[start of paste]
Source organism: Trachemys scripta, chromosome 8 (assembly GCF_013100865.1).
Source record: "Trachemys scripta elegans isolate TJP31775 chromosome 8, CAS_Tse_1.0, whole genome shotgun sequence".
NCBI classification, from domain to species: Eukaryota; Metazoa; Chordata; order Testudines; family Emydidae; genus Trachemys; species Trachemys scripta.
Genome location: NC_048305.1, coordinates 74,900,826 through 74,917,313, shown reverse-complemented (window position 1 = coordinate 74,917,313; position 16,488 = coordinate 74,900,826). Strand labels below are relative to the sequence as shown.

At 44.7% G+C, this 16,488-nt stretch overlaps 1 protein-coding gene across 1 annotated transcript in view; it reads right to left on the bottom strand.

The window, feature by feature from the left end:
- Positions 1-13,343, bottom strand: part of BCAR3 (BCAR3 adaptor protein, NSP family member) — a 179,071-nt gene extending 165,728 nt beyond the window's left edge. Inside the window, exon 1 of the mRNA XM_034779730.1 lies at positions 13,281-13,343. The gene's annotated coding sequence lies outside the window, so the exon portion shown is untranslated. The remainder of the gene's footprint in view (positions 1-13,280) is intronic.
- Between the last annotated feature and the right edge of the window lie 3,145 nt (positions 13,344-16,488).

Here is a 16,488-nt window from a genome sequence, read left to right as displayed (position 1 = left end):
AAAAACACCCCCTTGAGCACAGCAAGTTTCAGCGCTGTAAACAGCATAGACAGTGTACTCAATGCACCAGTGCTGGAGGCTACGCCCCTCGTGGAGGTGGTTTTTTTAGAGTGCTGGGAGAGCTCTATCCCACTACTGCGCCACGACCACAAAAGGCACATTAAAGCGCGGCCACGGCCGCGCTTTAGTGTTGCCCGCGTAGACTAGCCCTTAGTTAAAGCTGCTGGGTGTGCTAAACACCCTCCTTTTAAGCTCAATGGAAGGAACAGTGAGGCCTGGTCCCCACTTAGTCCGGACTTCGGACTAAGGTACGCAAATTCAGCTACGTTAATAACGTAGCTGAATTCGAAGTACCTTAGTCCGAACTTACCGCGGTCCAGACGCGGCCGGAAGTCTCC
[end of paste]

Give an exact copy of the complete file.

Source organism: Trachemys scripta, chromosome 8 (assembly GCF_013100865.1).
Source record: "Trachemys scripta elegans isolate TJP31775 chromosome 8, CAS_Tse_1.0, whole genome shotgun sequence".
NCBI classification, from domain to species: Eukaryota; Metazoa; Chordata; order Testudines; family Emydidae; genus Trachemys; species Trachemys scripta.
Genome location: NC_048305.1, coordinates 74,900,826 through 74,917,313, shown reverse-complemented (window position 1 = coordinate 74,917,313; position 16,488 = coordinate 74,900,826). Strand labels below are relative to the sequence as shown.

At 44.7% G+C, this 16,488-nt stretch overlaps 1 protein-coding gene across 1 annotated transcript in view; it reads right to left on the bottom strand.

The window, feature by feature from the left end:
- Positions 1-13,343, bottom strand: part of BCAR3 (BCAR3 adaptor protein, NSP family member) — a 179,071-nt gene extending 165,728 nt beyond the window's left edge. Inside the window, exon 1 of the mRNA XM_034779730.1 lies at positions 13,281-13,343. The gene's annotated coding sequence lies outside the window, so the exon portion shown is untranslated. The remainder of the gene's footprint in view (positions 1-13,280) is intronic.
- Between the last annotated feature and the right edge of the window lie 3,145 nt (positions 13,344-16,488).

Here is a 16,488-nt window from a genome sequence, read left to right as displayed (position 1 = left end):
AAAAACACCCCCTTGAGCACAGCAAGTTTCAGCGCTGTAAACAGCATAGACAGTGTACTCAATGCACCAGTGCTGGAGGCTACGCCCCTCGTGGAGGTGGTTTTTTTAGAGTGCTGGGAGAGCTCTATCCCACTACTGCGCCACGACCACAAAAGGCACATTAAAGCGCGGCCACGGCCGCGCTTTAGTGTTGCCCGCGTAGACTAGCCCTTAGTTAAAGCTGCTGGGTGTGCTAAACACCCTCCTTTTAAGCTCAATGGAAGGAACAGTGAGGCCTGGTCCCCACTTAGTCCGGACTTCGGACTAAGGTACGCAAATTCAGCTACGTTAATAACGTAGCTGAATTCGAAGTACCTTAGTCCGAACTTACCGCGGTCCAGACGCGGCCGGAAGTCTCC